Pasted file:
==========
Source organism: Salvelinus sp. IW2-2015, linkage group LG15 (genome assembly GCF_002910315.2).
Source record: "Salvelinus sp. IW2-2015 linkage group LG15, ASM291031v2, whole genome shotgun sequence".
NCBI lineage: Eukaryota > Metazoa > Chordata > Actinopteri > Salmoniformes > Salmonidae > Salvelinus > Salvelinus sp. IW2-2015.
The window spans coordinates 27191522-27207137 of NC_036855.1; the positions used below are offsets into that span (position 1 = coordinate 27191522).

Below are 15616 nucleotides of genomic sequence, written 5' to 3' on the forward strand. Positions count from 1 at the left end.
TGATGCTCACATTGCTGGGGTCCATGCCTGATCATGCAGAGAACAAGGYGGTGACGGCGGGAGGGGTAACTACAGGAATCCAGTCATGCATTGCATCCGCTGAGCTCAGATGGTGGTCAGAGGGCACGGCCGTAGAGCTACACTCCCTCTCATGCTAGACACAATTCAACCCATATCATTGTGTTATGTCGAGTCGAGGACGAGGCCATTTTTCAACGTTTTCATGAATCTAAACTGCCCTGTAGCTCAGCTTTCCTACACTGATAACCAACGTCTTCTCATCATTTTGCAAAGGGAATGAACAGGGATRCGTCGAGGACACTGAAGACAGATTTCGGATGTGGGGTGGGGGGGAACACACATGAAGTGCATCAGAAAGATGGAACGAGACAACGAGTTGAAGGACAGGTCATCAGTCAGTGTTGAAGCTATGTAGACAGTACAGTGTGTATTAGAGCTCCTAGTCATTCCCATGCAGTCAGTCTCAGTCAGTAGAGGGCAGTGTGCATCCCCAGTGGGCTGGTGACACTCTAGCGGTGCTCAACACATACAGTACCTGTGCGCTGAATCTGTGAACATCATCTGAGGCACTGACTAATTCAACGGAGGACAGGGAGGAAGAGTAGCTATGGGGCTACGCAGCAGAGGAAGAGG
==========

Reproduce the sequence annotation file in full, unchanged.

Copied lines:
Source organism: Salvelinus sp. IW2-2015, linkage group LG15 (genome assembly GCF_002910315.2).
Source record: "Salvelinus sp. IW2-2015 linkage group LG15, ASM291031v2, whole genome shotgun sequence".
NCBI lineage: Eukaryota > Metazoa > Chordata > Actinopteri > Salmoniformes > Salmonidae > Salvelinus > Salvelinus sp. IW2-2015.
The window spans coordinates 27191522-27207137 of NC_036855.1; the positions used below are offsets into that span (position 1 = coordinate 27191522).

Below are 15616 nucleotides of genomic sequence, written 5' to 3' on the forward strand. Positions count from 1 at the left end.
TGATGCTCACATTGCTGGGGTCCATGCCTGATCATGCAGAGAACAAGGYGGTGACGGCGGGAGGGGTAACTACAGGAATCCAGTCATGCATTGCATCCGCTGAGCTCAGATGGTGGTCAGAGGGCACGGCCGTAGAGCTACACTCCCTCTCATGCTAGACACAATTCAACCCATATCATTGTGTTATGTCGAGTCGAGGACGAGGCCATTTTTCAACGTTTTCATGAATCTAAACTGCCCTGTAGCTCAGCTTTCCTACACTGATAACCAACGTCTTCTCATCATTTTGCAAAGGGAATGAACAGGGATRCGTCGAGGACACTGAAGACAGATTTCGGATGTGGGGTGGGGGGGAACACACATGAAGTGCATCAGAAAGATGGAACGAGACAACGAGTTGAAGGACAGGTCATCAGTCAGTGTTGAAGCTATGTAGACAGTACAGTGTGTATTAGAGCTCCTAGTCATTCCCATGCAGTCAGTCTCAGTCAGTAGAGGGCAGTGTGCATCCCCAGTGGGCTGGTGACACTCTAGCGGTGCTCAACACATACAGTACCTGTGCGCTGAATCTGTGAACATCATCTGAGGCACTGACTAATTCAACGGAGGACAGGGAGGAAGAGTAGCTATGGGGCTACGCAGCAGAGGAAGAGG